State, city and county taxes on jobs, property income and limited liability entities could fall under a TIF, Gabbert said. He figures that 82 percent of the revenue would come from state taxes, 16 percent from city taxes, and 2 percent from the county.
Commissioner Brian Strow asked how large the TIF could be. Kelley replied that it could cover most of downtown, extending to meet a second TIF that may be created to fund a mixed-use development called The Boulevards at Bowling Green, planned adjacent to Western Kentucky University.
Walker said she understood the legislation to allow districts limited only to the actual area under development, but Kelley said Kentucky Finance Secretary John Farris told him the district could extend beyond that.
Commissioners said they wanted more financial details, especially on the private investment involved. City Manager Kevin DeFebbo said the city must know exactly who's involved and what they'd contribute, and Walker noted that the presented plan had changed somewhat from drafts commissioners saw only a few days ago.
Land acquisition $11M
Parking garage $8M
DRA renovation $1.75M
BGMU headquarters $3M
Office space $6.75M
Retail space $7.32M
Performing Arts Center $28M
Lost River Cave and Valley got the title to an additional 19.5 acres from the city, acquiring land intended for it since 2003, thus clearing the way for major improvements to the tourist attraction.
The cave plans to build a new visitor center with an interactive theater and museum exhibits, and build a new entrance off Dishman Lane, said Rho Lansden, executive director of Lost River.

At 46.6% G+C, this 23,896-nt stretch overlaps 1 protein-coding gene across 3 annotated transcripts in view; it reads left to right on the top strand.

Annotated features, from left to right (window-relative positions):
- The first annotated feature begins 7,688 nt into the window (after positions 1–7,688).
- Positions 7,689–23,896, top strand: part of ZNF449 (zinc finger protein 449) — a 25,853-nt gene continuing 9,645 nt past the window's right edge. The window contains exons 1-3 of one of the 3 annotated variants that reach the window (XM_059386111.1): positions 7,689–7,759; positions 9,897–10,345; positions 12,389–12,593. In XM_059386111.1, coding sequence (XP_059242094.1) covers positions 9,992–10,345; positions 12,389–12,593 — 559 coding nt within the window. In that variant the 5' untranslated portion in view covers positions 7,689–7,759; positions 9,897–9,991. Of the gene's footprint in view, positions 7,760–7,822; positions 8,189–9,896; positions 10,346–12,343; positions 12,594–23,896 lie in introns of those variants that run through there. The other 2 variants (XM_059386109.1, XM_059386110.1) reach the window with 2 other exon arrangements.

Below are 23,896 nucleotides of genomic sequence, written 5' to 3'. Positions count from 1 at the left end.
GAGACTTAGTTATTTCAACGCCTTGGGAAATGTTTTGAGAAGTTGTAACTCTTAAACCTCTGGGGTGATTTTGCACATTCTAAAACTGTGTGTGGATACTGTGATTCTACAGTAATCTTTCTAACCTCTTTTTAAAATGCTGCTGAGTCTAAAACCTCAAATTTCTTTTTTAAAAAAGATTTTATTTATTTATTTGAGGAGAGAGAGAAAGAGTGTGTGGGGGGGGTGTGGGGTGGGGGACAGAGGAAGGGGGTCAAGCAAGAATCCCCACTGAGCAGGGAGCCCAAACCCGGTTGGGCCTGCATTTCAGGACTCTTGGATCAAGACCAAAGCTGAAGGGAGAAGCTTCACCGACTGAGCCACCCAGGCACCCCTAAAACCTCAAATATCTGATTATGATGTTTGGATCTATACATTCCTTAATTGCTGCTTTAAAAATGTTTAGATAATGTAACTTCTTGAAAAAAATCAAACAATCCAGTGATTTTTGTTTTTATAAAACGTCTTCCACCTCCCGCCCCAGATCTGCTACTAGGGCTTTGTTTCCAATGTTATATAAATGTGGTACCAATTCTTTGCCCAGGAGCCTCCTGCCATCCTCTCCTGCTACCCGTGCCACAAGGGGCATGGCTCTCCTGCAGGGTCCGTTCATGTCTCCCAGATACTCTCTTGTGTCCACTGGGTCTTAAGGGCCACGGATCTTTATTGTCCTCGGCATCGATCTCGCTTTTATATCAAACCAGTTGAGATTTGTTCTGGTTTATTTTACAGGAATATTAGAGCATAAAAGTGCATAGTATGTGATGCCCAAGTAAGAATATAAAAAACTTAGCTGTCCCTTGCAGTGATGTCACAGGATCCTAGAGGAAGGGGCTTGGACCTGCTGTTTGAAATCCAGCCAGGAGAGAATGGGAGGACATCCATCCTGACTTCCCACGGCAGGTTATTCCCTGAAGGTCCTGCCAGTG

The attraction, which now gets 77,000 visitors a year, sought this land and adjacent plots since 2000, when Winn-Dixie showed interest in buying it, she said. Using appropriations from U.S. Sen. Mitch McConnell, R-Ky., the city bought the land as a buffer zone and Greenway trailhead, but kept the title to it.
Now Lost River will build and maintain that trail, and open its entire valley to the public, Lansden said.
“In effect, the city is getting a 68-acre nature park … without any cost to the taxpayers,” she said.
The measure passed unanimously, getting applause from Lost River board members, guides and supporters. But a later item for a runoff-control wetland near the cave ran into trouble.
City staff recommended a $28,640 bid from Engineering Consulting Services of Lexington to design a wetland for holding and cleaning runoff water from Nashville Road. Commissioners questioned why the lowest bidder wasn't chosen, since it too met the qualifications; Public Works Director Emmett Wood said ECS is much more experienced in building wetlands.
Commissioners unanimously tabled the bid for two weeks, and Wood said he will present a detailed rationale for the choice.
Kenway Contracting will resurface at least 11.5 miles of streets and two miles of alleys next year under a $1.2 million contract approved Tuesday night.
The city had planned to repave almost four miles more, but rising petroleum costs drove up expense for both fuel and asphalt, DeFebbo said.
If prices go down, the contract allows some of that omitted work to be added back in, Wood said.
Old Morgantown Road
Gresham, Smith & Partners of Nashville got the nod to do a preliminary design for widening and improving Old Morgantown Road. The $80,000 bid will cover tentative design for sidewalks and other safety and aesthetic features, with input from residents and interested community groups.
Traffic on the road is up to 9,000 cars a day, DeFebbo said. The widening and other improvements are expected to be finished by 2015, according to a memo from Assistant City Engineer Melissa Cansler.